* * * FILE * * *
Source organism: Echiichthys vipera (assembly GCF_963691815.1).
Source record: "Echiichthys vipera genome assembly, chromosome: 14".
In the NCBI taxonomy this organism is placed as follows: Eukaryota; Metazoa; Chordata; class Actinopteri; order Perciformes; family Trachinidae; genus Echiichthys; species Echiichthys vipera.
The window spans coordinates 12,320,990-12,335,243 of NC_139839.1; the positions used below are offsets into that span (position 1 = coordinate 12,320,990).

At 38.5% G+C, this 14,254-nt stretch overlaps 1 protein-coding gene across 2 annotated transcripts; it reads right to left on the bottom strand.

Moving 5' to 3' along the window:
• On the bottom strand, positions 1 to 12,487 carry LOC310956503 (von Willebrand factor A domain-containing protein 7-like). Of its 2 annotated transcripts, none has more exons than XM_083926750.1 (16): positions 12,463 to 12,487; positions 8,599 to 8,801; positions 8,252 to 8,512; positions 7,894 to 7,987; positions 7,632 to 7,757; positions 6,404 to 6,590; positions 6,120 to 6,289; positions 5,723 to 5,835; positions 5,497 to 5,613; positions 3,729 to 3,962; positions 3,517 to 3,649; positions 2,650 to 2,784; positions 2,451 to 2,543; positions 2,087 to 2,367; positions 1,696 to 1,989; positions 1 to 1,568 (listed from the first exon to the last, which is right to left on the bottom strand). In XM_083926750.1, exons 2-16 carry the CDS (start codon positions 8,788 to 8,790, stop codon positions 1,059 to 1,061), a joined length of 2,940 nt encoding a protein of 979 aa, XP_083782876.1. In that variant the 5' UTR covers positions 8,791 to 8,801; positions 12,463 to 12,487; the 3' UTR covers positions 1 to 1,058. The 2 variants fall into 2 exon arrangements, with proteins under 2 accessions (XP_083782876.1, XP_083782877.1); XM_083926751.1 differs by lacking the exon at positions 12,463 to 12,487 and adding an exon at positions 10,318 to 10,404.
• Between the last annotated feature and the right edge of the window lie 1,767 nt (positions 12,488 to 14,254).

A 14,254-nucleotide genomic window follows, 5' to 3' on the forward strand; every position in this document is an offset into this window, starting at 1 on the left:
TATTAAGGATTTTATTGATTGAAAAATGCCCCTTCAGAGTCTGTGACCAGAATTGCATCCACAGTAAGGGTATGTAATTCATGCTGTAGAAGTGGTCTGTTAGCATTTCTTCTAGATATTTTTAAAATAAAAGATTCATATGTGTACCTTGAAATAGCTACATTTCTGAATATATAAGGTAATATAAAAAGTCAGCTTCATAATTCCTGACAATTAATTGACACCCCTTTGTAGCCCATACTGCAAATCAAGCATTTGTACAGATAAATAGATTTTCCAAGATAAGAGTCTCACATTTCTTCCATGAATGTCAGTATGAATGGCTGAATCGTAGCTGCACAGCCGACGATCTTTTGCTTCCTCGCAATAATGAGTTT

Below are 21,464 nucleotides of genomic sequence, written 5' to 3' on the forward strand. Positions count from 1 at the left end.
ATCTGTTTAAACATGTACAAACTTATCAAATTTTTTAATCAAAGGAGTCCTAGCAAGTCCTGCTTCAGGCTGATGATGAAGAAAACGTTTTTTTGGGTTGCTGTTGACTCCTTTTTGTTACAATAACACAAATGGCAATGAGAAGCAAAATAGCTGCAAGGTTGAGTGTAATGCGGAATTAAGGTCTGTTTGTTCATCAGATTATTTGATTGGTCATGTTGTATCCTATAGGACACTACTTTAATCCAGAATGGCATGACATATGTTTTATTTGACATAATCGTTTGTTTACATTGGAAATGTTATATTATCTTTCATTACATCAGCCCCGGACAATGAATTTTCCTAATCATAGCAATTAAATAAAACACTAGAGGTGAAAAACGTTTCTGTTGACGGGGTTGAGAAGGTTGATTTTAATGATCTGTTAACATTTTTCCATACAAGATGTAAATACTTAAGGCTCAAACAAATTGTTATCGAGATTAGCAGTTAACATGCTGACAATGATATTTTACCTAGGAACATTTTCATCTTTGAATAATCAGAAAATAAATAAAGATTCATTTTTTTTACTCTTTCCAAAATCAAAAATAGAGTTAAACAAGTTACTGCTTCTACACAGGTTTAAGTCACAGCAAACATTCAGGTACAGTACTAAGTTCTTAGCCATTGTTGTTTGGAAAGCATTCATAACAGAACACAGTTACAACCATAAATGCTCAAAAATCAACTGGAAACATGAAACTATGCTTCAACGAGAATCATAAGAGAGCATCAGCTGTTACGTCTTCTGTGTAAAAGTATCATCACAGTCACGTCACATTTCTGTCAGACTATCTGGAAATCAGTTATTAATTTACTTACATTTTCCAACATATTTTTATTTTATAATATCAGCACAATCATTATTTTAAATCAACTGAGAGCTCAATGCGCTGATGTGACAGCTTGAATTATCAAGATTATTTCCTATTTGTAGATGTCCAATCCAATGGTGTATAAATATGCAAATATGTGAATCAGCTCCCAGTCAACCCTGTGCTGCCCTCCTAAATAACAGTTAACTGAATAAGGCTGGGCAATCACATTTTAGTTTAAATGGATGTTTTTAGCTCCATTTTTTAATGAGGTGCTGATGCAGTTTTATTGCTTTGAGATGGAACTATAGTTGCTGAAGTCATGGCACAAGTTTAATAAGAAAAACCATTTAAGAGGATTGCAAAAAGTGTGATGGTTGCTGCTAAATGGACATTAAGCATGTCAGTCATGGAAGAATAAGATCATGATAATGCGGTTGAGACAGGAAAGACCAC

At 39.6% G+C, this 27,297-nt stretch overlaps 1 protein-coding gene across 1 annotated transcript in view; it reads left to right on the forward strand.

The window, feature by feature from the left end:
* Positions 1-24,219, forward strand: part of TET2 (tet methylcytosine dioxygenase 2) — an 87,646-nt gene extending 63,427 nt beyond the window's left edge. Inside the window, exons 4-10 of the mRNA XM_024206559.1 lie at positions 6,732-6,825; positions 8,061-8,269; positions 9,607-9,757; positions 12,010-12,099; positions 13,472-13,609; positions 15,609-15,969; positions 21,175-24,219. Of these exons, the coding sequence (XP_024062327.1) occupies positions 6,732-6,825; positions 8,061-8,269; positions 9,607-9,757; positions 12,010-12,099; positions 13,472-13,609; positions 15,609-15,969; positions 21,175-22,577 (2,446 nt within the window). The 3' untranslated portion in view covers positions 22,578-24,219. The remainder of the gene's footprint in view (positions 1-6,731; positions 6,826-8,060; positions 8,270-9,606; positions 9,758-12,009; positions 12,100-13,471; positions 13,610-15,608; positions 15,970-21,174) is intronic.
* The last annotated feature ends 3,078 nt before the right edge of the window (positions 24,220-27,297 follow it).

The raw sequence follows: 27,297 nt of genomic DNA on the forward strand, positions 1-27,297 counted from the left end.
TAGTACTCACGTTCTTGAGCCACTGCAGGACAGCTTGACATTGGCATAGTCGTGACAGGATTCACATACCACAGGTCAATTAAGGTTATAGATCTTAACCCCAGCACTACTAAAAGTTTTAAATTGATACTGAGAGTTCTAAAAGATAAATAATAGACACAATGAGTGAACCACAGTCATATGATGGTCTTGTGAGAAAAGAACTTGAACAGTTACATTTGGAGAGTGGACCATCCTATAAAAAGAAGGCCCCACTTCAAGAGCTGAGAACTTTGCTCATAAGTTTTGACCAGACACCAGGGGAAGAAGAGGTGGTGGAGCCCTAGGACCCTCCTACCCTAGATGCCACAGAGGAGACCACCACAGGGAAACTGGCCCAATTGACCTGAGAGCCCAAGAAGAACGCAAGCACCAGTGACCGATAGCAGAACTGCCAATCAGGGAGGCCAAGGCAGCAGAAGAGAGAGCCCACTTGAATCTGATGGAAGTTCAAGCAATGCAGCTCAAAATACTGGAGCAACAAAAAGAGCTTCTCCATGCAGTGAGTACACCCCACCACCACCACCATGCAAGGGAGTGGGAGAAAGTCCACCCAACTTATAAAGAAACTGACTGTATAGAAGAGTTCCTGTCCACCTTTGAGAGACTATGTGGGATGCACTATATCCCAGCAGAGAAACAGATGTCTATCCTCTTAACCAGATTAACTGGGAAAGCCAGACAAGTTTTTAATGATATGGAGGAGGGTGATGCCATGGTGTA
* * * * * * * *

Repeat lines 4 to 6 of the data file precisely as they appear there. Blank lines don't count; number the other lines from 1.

The window spans coordinates 12,320,990-12,335,243 of NC_139839.1; the positions used below are offsets into that span (position 1 = coordinate 12,320,990).

At 38.5% G+C, this 14,254-nt stretch overlaps 1 protein-coding gene across 2 annotated transcripts; it reads right to left on the bottom strand.

Moving 5' to 3' along the window: